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Hospital surgical volume and associated post-operative complications of pediatric urologic surgery in the United States
HsinHsiao S. Wang, MD, MPH, John S. Wiener, MD, Sherry S. Ross, MD, Jonathan Routh, MD, MPH.
Duke University Medical Center, Durham, NC, USA.

BACKGROUND: Increasing evidence has suggested that hospital and provider surgical volume may affect surgical outcomes. However, this topic has rarely been addressed in children. Our objective was to investigate whether hospital surgical volume impacts outcomes (post-operative complications) through a representative national database.
MATHODS: We retrospectively reviewed the Nationwide Inpatient Sample (1998-2011) for pediatric (≤ 18 years) admissions for urologic procedures. We used ICD-9-CM codes to identify elective urologic interventions (ureteral reimplant, uretero-ureterostomy, pyeloplasty, radical nephrectomy, partial nephrectomy, bladder exstrophy repair, appendicovesicostomy, bladder augmentation, vesicostomy, sling, and percutaneous nephrolithotomy), and National Surgical Quality Improvement Program (NSQIP) in-hospital post-operative complications. Elixhauser comorbidity index was abstracted using comorbidity software. Annual hospital surgical volume was calculated and dichotomized as high-volume (>90th percentile) or non-high-volume hospitals (<90th percentile).
RESULTS: In total, we identified 158,804 urologic surgery admissions (114,634 high-volume hospital admissions and 44,171 non-high-volume hospital admissions). 75% of hospitals performed fewer than 7 major pediatric urology cases per year. High-volume hospitals treated significantly younger patients (mean 5.4 vs 9.6 years, p<0.001), and were more likely to be teaching hospitals (93% vs 45%, p<0.001). Complication rates did not vary significantly over time (p=0.95 for trend). The overall rate of NSQIP-identified postoperative complications significantly higher at non-high-volume hospitals (11.6%) than at high-volume hospitals (9.3%, p=0.003). After adjusting for age, gender, insurance status, Elixhauser index, treatment year, surgery type, hospital teaching status, hospital size, and geographic region, patients treated at non-high-volume hospitals remained more likely to suffer multiple NSQIP-tracked postoperative complications: acute renal failure (OR 1.4, p=0.04), UTI (OR 1.3, p=0.01), post-op respiratory complications (OR 1.5, p=0.01), systemic sepsis (OR 2.0, p=<0.001), post-op bleeding (OR 2.5, p<0.001), and in-hospital death (OR=2.2, p=0.007).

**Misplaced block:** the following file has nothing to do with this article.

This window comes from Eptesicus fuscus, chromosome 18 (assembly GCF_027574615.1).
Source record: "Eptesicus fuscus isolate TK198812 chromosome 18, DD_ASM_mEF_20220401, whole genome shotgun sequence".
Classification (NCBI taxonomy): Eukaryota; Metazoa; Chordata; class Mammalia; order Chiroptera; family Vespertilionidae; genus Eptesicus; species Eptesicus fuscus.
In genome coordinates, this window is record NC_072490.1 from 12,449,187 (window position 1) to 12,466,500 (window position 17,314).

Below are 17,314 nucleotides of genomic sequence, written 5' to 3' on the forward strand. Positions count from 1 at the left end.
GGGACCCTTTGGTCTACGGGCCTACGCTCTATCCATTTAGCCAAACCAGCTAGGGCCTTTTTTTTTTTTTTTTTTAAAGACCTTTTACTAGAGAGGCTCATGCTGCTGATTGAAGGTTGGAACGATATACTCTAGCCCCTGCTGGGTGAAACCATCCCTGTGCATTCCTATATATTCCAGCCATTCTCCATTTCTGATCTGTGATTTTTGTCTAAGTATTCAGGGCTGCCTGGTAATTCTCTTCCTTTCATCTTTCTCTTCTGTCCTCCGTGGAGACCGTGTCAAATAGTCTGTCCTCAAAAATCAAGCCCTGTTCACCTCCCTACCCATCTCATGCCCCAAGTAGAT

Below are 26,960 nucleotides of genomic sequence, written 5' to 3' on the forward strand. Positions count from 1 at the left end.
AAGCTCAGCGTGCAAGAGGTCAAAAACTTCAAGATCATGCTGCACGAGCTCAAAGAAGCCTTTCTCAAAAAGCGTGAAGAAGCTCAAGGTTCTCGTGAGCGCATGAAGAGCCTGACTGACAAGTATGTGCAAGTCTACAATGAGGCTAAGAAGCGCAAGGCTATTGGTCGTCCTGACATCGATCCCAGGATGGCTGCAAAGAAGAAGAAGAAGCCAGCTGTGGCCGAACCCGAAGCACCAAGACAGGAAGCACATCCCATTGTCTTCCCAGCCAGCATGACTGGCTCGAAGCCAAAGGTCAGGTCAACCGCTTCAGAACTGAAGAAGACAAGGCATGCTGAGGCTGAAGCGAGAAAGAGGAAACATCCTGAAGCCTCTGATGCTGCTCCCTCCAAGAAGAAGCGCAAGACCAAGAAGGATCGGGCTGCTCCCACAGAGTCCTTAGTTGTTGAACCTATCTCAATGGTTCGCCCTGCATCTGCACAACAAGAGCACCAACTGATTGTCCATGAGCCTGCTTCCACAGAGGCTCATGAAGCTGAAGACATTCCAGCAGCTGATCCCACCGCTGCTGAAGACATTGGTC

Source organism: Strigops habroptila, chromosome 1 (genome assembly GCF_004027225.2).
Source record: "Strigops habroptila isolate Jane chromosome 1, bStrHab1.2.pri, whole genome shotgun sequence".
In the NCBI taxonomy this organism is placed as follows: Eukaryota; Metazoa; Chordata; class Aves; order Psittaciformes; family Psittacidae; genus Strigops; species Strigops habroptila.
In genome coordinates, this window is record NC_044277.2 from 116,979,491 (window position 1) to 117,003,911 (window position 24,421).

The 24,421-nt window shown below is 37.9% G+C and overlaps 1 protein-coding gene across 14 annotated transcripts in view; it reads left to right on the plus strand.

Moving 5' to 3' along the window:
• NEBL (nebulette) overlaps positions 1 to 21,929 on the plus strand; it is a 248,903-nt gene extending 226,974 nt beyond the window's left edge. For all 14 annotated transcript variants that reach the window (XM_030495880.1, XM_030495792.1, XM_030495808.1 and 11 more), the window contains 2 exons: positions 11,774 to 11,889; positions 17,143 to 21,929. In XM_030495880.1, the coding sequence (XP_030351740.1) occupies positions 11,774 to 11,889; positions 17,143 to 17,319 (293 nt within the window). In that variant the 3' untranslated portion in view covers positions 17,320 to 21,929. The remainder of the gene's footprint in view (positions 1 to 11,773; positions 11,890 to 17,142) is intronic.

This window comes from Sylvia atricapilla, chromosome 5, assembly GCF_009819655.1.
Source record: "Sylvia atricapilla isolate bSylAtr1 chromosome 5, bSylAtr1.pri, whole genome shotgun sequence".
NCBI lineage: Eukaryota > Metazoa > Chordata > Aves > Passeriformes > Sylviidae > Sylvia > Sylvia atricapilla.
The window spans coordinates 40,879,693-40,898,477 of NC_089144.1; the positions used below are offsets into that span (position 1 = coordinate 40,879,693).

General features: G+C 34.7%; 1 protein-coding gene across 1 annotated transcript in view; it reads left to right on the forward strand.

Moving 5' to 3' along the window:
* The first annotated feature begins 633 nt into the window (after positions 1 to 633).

CONCLUSIONS: Procedures performed at non-high-volume hospitals were associated with a significantly elevated risk of in-hospital, NSQIP-identified postoperative complications, including postoperative death.

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